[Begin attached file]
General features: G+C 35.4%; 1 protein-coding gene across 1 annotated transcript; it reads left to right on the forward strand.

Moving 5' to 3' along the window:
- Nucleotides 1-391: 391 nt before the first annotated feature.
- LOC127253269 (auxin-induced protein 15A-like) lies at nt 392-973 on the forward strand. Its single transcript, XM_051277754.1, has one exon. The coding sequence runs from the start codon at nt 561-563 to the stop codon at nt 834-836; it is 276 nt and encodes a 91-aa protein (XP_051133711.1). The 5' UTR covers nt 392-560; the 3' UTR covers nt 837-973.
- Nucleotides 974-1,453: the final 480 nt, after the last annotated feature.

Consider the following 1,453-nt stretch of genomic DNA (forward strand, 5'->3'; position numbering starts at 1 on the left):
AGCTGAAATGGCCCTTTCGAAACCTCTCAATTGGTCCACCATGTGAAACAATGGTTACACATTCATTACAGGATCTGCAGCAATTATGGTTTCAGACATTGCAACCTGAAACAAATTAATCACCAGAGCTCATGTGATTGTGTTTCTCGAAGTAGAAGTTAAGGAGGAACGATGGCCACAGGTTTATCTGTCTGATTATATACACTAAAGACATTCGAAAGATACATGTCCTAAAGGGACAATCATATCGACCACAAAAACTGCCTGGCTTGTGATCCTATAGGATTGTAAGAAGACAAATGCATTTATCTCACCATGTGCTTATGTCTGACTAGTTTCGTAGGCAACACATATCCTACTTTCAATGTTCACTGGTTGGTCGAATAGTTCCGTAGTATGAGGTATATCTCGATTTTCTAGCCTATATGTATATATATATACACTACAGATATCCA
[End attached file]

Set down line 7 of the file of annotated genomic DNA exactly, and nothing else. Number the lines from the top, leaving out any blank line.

AGCTGAAATGGCCCTTTCGAAACCTCTCAATTGGTCCACCATGTGAAACAATGGTTACACATTCATTACAGGATCTGCAGCAATTATGGTTTCAGACATTGCAACCTGAAACAAATTAATCACCAGAGCTCATGTGATTGTGTTTCTCGAAGTAGAAGTTAAGGAGGAACGATGGCCACAGGTTTATCTGTCTGATTATATACACTAAAGACATTCGAAAGATACATGTCCTAAAGGGACAATCATATCGACCACAAAAACTGCCTGGCTTGTGATCCTATAGGATTGTAAGAAGACAAATGCATTTATCTCACCATGTGCTTATGTCTGACTAGTTTCGTAGGCAACACATATCCTACTTTCAATGTTCACTGGTTGGTCGAATAGTTCCGTAGTATGAGGTATATCTCGATTTTCTAGCCTATATGTATATATATATACACTACAGATATCCA